Often, minimalism comes into play. “The concept of cognitive load is very important in web design – humans have limited memory and so keeping the load light stops your audience abandoning a task,” explains Simon. When trying to direct users on a specific pathway, Aarron recommends “eliminating non-essential things that could lead users in the wrong direction,” and Jeremy suggests spending time getting to the heart of your message. “Keep chopping away at it. Decide if the purest form is possible to put out there,” he argues. “Also, realise companies often aren’t clear themselves about what they’re offering. Work together to find an angle, what people should know about, and get that across succinctly, honestly and clearly.”
No quick fixes
Finally, there are no quick off-the-peg solutions when it comes to user experience and psychology. “What you’re building is – hopefully – unique, and so the challenges and solutions will also be unique,” explains Aral. Joe agrees: “The thing worth focusing on in psychology is you’ll read a book or a bunch of tips, but more often you’ll come across a problem that you’ll need a particular solution to. The thing is, it’s hard to find a psychology solution to a problem you’ve got.”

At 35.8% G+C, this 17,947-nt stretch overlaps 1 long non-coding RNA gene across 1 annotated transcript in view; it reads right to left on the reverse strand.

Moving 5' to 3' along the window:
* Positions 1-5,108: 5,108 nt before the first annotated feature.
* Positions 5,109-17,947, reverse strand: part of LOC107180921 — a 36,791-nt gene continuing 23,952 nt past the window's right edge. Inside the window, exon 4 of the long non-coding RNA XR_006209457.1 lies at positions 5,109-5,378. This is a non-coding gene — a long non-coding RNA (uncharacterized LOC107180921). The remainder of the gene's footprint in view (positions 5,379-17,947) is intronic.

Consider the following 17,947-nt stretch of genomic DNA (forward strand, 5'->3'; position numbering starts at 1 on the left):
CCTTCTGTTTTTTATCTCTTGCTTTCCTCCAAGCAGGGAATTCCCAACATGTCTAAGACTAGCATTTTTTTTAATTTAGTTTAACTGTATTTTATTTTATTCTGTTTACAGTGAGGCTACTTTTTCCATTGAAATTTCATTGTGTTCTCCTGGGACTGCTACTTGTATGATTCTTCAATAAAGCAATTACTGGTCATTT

The temptation, he says, is to read a book on psychology and try to crowbar in tips from what you’ve learned, but you just end up looking fake. “People find that easy to spot – they can smell it a mile off,” warns Joe. “So don’t over-egg the psychology. Just try to do one or two little things that encourage people to do what you’d like, and be positive and nice. Don’t use ‘100 great psychology tips for web designers’, or you’ll come across like an oily salesman version of Derren Brown.”
Jeremy reiterates Aral’s earlier point, in that user experience is about the users – people. “I get worried the web industry is always looking for systems and rules of behaviour, trying to find a very analytical, programmatical way of dealing with people as opposed to a human way. But that’s just not how people work from a psychological standpoint,” he says. “There are no easy answers, but that’s not something to be discouraged about. In fact, I’d be discouraged if there were – if there were things you could plug in to get the perfect website every time. That would be depressing and wouldn’t say something good about human nature.”